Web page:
Some random things:

I own almost 1,000 PEZ dispensers. I collected them obsessively, well into my 20s, until the internet ruined the fun of hunting for them. Tara thinks it’s super cool and a big turn-on. Just kidding. 

The only remotely famous person I’m related to is the late actor Don Knotts, known best for his role on the Andy Griffith Show and the Oscar-snubbed The Ghost and Mr. Chicken. He was my grandmother’s cousin, which didn’t qualify me for his will.

Sports mascots creep me the f**k out. Their facial expressions never change. Plus, you never know what kind of person is in there. Imagine what it smells like inside those things. Gross.

I’ve never dropped my cell phone in the toilet, but I know it’s only a matter of time. I think about that almost every day.

I’ve also never seen the Godfather movies or Schindler’s List, which is particularly crazy because they’re both squarely up my alley. At this point, I’ve hyped them up so much in my head, I just keep procrastinating. Cue the incredulous emails.

There’s another large Dick family in our town and the patriarch has become a good friend of mine for obvious reasons. We’re both into genealogy and traced our families back hundreds of years, but never found a single connection. Same name, same town, entirely unrelated. 

There’s another John Dick in the next town over, who became locally famous for running a prolific food bank for needy families, which means I’m not even the coolest John Dick in my zip code. John Dick and I may or may not be ancestors. Pittsburgh is swimming in Dicks.

I love, love, love to cook. I do 90% of the cooking in our house and 95% of the grocery shopping (because I want to pick out what I cook). I learned the hard way this week that our digital meat thermometer has a Celsius reading. RIP, glorious lamb roast.

I can wiggle my ears, whistle with vibrato – two ways – and do a number of spot-on accents and character voices. But I have the natural rhythm of one of those flailing air dancer things you see outside car dealerships and the dance moves to match.

Anyway, I often meet people who read this email and they tell me they feel like they know everything about me. Not even close. 

But I’m trying. 

Here’s what we’re seeing:

Consumer confidence dropped over the past two weeks and I have to admit I was a little surprised, which doesn’t happen very often. I’m still convinced it’s a blip, especially after the solid jobs report. This recent dip could be explained by something as simple as the rising COVID cases in half the states across the country. Throughout the pandemic, case increases have been a leading indicator of economic sentiment malaise. I’m not worried about it long-term. The job report yesterday should help a lot.

Expect live country music to come back first. If you’ve been paying close enough attention to my drivel over the past year, this one should be completely obvious to you. Rural-dwelling, right-leaning whites in the Midwest, South, and West have consistently been the least cautious about COVID, social distancing, etc. Guess who’s also most likely to listen to country music. Correct. Also, for the first time since the pandemic started, the percentage of Americans who say they’re comfortable attending a major event is higher than the percentage who say it will be 6+ months.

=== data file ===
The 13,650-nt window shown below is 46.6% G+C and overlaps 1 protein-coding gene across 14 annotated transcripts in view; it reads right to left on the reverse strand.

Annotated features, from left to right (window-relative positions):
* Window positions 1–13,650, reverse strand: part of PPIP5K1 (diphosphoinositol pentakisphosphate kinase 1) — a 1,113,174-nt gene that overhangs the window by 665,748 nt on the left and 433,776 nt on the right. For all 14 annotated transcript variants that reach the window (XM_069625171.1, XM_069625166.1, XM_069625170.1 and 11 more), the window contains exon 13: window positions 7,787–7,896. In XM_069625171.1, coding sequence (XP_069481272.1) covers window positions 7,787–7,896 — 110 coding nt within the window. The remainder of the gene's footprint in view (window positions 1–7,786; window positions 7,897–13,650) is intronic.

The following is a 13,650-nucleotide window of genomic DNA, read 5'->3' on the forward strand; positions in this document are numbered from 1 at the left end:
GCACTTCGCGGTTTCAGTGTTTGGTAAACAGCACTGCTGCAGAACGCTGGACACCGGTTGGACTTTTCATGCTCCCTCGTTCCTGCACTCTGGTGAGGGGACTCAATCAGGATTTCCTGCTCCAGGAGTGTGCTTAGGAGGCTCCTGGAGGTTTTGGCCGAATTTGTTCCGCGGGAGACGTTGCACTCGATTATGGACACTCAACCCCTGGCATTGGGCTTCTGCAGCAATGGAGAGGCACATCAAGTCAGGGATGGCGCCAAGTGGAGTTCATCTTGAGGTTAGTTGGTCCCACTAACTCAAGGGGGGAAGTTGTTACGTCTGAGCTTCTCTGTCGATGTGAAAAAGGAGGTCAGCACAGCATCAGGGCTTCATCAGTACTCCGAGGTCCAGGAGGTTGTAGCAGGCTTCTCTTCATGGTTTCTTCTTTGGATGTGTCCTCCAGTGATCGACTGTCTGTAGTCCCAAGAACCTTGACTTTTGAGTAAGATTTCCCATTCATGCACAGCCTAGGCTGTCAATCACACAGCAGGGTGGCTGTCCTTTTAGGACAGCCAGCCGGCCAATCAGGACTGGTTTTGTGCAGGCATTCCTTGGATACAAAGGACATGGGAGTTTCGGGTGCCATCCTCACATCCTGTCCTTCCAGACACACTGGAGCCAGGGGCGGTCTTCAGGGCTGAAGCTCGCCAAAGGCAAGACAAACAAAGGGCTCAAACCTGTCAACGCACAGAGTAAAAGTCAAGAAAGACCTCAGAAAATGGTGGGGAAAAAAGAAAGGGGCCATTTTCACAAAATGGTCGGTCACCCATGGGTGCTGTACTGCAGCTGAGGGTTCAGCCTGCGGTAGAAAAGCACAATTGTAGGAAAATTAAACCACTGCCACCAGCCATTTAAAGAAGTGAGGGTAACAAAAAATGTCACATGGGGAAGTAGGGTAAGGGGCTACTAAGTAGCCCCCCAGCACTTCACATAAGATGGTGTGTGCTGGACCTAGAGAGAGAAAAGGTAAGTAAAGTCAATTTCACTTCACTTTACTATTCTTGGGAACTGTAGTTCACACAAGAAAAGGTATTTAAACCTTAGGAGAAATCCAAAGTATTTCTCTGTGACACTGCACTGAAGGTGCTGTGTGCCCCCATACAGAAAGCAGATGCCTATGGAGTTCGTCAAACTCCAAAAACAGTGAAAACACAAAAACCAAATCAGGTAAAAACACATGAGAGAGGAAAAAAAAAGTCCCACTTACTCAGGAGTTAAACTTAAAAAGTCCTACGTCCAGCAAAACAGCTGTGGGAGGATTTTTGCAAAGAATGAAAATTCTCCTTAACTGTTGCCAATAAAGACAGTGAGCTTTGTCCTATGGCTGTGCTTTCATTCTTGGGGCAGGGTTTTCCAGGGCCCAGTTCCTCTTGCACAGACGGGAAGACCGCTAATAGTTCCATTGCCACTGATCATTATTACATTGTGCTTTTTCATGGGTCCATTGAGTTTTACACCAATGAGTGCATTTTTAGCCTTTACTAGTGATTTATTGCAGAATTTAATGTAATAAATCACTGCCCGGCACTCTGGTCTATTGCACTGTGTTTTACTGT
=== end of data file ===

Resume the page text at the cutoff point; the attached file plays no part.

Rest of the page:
On a related note, the guest on my podcast this week was Matt Mangano, the bass player from the amazing Zac Brown Band. We talked about the effects of the pandemic on the music industry and the prospects for its future, from the player’s perspective. It’s stuff you’ve never thought about before, I guarantee it. Incidentally, among the Zac Brown Band’s claims to fame is that they were responsible for two of my biggest hangovers in 2019. I’m sure they’re proud.

Consumers would love to be able to buy online more easily from local retailers. One of the biggest and sustaining trends of the pandemic era has been renewed consumer interest in supporting local businesses. Unfortunately, that desire conflicted with a simultaneous decline of in-store shopping, which is the lifeblood of most mom-&-pop stores. A new company called Nearby is attempting to facilitate easier online commerce for local retailers and I suspect more start-ups will enter the fray. Consumer demand – at least in the concept – is through the roof. I just hope the economics can work. 

As the new season kicks off, baseball has a steep and treacherous hill to climb. Fan interest in baseball has never been lower in the 10 years we’ve tracked it. An optimist might have hoped 2020 was a low point and that the prospects of a full season, with fans returning to the stands, could lift the MLB out of its slump. At least right now, the numbers don’t look good, especially among young fans. Yikes. 

Legalized weed doesn’t seem to be expanding the market. New York, this week, became the latest state to make recreational weed fully legit. Nationally, support for legalizing marijuana remains high as a kite. Interestingly, however, the percentage of Americans who use cannabis has been stuck, motionless on the couch. Eighteen percent of U.S. adults admit to smoking, eating, or vaping weed – exactly the same numbers we saw three years ago. What this suggests is that consumers are simply evolving their purchase habits away from the “black market,” but few new weed users are jumping into the game just because it’s legal.

A couple other fascinating insights this week: 

These were our most popular questions this week:

Answer Key: Nope, none of them; The worst; Don’t wear one; No clue; Not yet (knock on wood); Texas; Unfortunately, yes.

Hoping you’re well.

JD